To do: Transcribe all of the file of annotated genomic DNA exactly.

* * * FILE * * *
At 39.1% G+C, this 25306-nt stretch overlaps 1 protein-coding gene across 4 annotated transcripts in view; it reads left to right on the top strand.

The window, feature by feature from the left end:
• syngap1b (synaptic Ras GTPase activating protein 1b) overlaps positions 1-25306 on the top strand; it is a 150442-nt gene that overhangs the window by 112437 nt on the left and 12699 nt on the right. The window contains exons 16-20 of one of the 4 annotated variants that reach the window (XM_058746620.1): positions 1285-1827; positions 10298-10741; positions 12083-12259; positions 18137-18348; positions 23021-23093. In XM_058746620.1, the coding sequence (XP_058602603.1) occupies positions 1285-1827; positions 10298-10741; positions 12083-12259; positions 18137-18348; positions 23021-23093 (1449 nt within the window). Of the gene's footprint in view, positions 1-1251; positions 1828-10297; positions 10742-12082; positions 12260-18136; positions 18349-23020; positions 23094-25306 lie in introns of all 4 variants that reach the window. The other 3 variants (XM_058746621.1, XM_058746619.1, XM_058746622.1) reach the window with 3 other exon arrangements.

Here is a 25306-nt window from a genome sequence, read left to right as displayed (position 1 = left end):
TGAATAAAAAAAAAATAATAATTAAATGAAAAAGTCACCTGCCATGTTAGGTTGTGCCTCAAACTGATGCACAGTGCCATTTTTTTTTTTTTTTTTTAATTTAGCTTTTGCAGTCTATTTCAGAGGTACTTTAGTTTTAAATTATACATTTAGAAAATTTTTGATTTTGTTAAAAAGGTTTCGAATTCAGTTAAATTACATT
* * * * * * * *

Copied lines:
At 39.1% G+C, this 25306-nt stretch overlaps 1 protein-coding gene across 4 annotated transcripts in view; it reads left to right on the top strand.

The window, feature by feature from the left end:
• syngap1b (synaptic Ras GTPase activating protein 1b) overlaps positions 1-25306 on the top strand; it is a 150442-nt gene that overhangs the window by 112437 nt on the left and 12699 nt on the right. The window contains exons 16-20 of one of the 4 annotated variants that reach the window (XM_058746620.1): positions 1285-1827; positions 10298-10741; positions 12083-12259; positions 18137-18348; positions 23021-23093. In XM_058746620.1, the coding sequence (XP_058602603.1) occupies positions 1285-1827; positions 10298-10741; positions 12083-12259; positions 18137-18348; positions 23021-23093 (1449 nt within the window). Of the gene's footprint in view, positions 1-1251; positions 1828-10297; positions 10742-12082; positions 12260-18136; positions 18349-23020; positions 23094-25306 lie in introns of all 4 variants that reach the window. The other 3 variants (XM_058746621.1, XM_058746619.1, XM_058746622.1) reach the window with 3 other exon arrangements.

Here is a 25306-nt window from a genome sequence, read left to right as displayed (position 1 = left end):
TGAATAAAAAAAAAATAATAATTAAATGAAAAAGTCACCTGCCATGTTAGGTTGTGCCTCAAACTGATGCACAGTGCCATTTTTTTTTTTTTTTTTTAATTTAGCTTTTGCAGTCTATTTCAGAGGTACTTTAGTTTTAAATTATACATTTAGAAAATTTTTGATTTTGTTAAAAAGGTTTCGAATTCAGTTAAATTACATT